Galaxy collisions, explained by PhysOrg, cause a flurry of star formation as the shifting gravitational forces cause disruption on an epic scale. Some stars are flung out into the darkness of intergalactic space, while others are devoured by the supermassive black holes at the hearts of the colliding galaxies. As the galaxies become merged together, their spiral arms are eventually destroyed, as the two galaxies coalesce into a single giant elliptical galaxy. This is probably how some of the largest galaxies in the Universe formed. Other galaxies grow by absorbing smaller galaxies. As New Scientist explains, there's even evidence that the Milky Way has done this in the past, with signs that our galaxy contains the remains of others it long ago devoured.

Supermassive black holes

The largest galaxies, including the Milky Way, contain a supermassive black hole in their core. How these black holes came to be is still an open question, but some appear to be extremely old. ESA shows an image of an ancient galaxy known as UDFj-39546284, appearing as little more than a small ruby-red spot in a larger image. According to "Timelines of Nearly Everything," this humble spot is probably the oldest quasar ever seen by astronomers, appearing around 380 million years after the Big Bang.

Quasars are among the brightest things in the Universe. As Sky and Telescope explains, they're caused by the supermassive black hole at the heart of a galaxy feeding on matter and sending out tremendous amounts of energy. The big question, though, is where these black holes come from. Being seen so early in the Universe makes it a puzzle to explain how they grew to such vast sizes so quickly. One study, published in Nature, has a suggestion. Seemingly, supermassive black holes may have been created cataclysmically, all at once, from turbulent cold gas in the early universe. With the right conditions, black holes may have formed suddenly and violently, collapsing from streams of primordial matter, reaching sizes of up to 40,000 times the mass of the Sun nearly immediately.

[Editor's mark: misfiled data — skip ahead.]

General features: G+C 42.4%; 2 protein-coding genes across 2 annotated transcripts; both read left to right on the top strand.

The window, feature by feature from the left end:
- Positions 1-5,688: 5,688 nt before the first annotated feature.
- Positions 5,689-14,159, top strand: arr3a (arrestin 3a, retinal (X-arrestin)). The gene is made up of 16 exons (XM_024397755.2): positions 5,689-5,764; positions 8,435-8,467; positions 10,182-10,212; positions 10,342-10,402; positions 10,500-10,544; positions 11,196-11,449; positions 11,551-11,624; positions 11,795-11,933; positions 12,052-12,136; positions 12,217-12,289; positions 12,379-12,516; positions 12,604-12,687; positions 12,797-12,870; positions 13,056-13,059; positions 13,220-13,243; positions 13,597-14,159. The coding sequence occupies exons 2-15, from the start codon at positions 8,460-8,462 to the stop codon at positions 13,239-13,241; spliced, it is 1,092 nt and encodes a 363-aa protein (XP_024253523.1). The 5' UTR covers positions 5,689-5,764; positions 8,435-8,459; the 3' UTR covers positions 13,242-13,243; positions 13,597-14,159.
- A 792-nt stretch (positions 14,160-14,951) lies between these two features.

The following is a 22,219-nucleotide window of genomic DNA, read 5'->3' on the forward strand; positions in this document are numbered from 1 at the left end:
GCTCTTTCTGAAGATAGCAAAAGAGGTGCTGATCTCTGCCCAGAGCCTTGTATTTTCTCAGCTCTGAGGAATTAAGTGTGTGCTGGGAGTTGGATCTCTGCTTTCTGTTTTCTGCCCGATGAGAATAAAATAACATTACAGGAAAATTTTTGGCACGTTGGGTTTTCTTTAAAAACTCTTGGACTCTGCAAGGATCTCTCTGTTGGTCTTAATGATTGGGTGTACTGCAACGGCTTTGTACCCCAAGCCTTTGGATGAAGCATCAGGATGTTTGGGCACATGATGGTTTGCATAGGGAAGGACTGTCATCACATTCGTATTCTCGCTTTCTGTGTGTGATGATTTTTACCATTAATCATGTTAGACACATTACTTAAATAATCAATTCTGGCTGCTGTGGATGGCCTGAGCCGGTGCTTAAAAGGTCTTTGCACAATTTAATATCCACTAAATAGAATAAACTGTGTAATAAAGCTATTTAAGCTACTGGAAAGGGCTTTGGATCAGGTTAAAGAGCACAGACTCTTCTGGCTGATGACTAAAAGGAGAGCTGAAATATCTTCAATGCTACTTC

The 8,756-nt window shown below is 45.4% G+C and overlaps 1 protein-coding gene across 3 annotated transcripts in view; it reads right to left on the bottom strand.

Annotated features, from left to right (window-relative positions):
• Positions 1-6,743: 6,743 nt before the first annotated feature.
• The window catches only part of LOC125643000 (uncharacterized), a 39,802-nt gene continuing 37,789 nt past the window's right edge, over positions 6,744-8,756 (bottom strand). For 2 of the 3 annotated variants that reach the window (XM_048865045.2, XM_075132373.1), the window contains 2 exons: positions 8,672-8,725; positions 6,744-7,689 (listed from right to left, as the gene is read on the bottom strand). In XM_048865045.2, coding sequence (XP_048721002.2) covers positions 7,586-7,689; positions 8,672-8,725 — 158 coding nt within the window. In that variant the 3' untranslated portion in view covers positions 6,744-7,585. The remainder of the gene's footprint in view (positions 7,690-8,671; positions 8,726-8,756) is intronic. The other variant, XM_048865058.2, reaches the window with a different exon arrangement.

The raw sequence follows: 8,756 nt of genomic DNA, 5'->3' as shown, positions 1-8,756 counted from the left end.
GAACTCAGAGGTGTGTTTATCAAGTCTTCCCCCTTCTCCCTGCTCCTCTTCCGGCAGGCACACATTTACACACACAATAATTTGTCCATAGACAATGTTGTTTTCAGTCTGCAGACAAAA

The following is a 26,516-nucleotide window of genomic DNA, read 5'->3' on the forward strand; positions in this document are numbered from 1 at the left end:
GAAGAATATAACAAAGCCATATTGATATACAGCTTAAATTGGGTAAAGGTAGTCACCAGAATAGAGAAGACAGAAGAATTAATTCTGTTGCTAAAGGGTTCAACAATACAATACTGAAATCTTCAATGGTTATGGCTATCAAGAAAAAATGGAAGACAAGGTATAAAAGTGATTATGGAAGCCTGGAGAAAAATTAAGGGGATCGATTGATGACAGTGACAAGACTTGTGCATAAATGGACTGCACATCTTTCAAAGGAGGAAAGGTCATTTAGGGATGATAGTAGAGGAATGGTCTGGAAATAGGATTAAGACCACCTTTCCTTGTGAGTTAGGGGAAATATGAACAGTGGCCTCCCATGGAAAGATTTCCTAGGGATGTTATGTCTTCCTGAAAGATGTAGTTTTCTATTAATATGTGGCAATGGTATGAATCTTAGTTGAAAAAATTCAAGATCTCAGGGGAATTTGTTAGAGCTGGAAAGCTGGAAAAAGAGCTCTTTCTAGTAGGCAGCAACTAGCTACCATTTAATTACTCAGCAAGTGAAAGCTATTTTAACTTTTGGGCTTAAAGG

The Milky Way's disk forms

The Milky Way is widely agreed to be a spiral galaxy, but this was not always the case. The spiral of a galaxy forms in a galaxy's disk and, per Science Alert, the Milky Way didn't always have a disk. Seemingly, it started to form one around 10 billion years ago. According to ESO, this means that our galaxy spent the first three billion years of its life with no disk, and therefore, no spiral arms.

As a comprehensive paper in Annual Reviews of Astronomy and Astrophysics notes, the disk of a spiral galaxy contains the bulk of the galaxy's matter. In galaxies like these, star formation happens mostly in the spiral arms, as stars condense from the vast clouds of gas and dust slowly orbiting the galaxy's core. How and why galaxies form disks and spiral arms is still not entirely understood by astronomers, even though they're seen abundantly across the sky. Seemingly though, some galactic disks are extremely old. The oldest one seen so far is known as the Wolfe Disk and, as Science News reports, this spiral galaxy is truly ancient, having been observed when the Universe was still only around 1.5 billion years old. Of course, being so far away, there's no way of knowing what it looks like now, or if it still has its spiral shape.

Dark energy takes over

A big turning point in the history of the Universe is, perhaps, a slightly unsettling one. It concerns dark energy, the mysterious force that drives the expansion of the Universe. No one is entirely sure what dark energy is, though astronomers can measure its effects. According to Astronomy Magazine, the Universe has long been engaged in a tug-of-war between the attractive force of gravity and the repulsive force of dark energy. At some point, around 5-6 billion years ago, dark energy began to win. As the Universe continued to expand, dark energy began to overpower gravity, causing the expansion of the Universe to accelerate.

What exactly this means for the future of the Universe is still an open question. Without knowing more about dark energy or how it works, there's simply no way to know. While it seemingly makes up most of the Universe, as NASA explains, the specifics of what exactly dark energy is are still proving to be elusive. One possibility is that it could be an inherent property of space itself. Perhaps, as astrophysicists and cosmologists learn more about the way the Universe works, more answers about dark energy will reveal themselves.